Office of the Attorney General
Honorable Oscar H. Mauzy
Opinion No. JM-54
Re: Construction of section 44.102(b)(2) of Title 110B relating to judicial retirement benefits
Dear Senator Mauzy:
You advise that a person who will complete 20 continuous years of service as a district judge approximately two months before the person is 71 years of age does not wish to retire prior to becoming 71 years old. You have asked whether, in order to be eligible for retirement benefits that include an additional ten percent of the applicable salary, a person who has 20 years of service credited in the judicial retirement system must retire before he is 71 years old or may retire at any age.
In our opinion, such a person is eligible for the ten percent increase in his annuity under the judicial retirement system only if he retires prior to age 71. You also inquire about the constitutionality of that provision under the due process and equal protection clauses of the United States and Texas Constitutions. We believe that the provision does not violate the equal protection or due process guarantees.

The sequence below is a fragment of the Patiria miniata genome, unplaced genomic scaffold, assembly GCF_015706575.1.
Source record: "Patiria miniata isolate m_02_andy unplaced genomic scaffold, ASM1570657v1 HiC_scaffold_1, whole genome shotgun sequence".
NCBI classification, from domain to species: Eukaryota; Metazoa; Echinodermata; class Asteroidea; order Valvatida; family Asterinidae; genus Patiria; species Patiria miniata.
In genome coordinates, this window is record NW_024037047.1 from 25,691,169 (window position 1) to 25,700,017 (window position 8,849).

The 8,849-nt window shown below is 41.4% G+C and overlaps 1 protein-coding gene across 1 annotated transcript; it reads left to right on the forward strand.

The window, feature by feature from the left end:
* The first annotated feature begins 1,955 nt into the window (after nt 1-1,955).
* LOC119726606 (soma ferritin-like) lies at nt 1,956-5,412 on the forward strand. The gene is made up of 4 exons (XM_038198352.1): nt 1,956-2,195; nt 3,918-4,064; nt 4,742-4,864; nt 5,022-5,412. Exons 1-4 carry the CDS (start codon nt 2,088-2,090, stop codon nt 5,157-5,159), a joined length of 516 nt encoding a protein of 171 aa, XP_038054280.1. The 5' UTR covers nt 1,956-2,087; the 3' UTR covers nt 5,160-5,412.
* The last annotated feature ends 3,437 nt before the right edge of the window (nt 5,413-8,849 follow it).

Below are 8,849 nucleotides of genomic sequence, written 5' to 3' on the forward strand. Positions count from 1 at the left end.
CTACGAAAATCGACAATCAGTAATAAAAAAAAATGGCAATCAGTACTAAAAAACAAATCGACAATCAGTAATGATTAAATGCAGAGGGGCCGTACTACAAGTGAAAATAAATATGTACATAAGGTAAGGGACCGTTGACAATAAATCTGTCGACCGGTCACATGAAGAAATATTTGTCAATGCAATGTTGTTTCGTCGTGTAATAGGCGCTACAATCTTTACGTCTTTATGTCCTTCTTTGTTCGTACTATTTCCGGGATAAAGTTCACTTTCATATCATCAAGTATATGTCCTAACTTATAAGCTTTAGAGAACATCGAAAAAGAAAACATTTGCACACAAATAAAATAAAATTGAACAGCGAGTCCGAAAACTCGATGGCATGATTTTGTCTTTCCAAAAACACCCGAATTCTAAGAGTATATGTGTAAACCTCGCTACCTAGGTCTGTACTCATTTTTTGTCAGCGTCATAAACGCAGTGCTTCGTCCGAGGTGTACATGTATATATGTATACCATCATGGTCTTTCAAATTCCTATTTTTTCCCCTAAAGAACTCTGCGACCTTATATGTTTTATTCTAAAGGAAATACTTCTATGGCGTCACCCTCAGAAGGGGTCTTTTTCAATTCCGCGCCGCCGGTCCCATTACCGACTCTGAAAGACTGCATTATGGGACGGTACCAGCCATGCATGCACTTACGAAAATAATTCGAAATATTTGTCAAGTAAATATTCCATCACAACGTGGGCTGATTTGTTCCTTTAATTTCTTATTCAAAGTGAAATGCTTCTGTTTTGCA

The Texas Constitution directs the legislature to provide for the retirement and compensation of justices and judges of the appellate and district courts and to set the benefits of the judicial retirement system. See Tex. Const. art. V, s 1-a; art. XVI, s 67(d). A member of the judicial retirement system is eligible to retire and receive a base service retirement annuity equal to 50 percent of the state salary being paid a judge of a court of the same classification as the court on which the retiree last served if the member: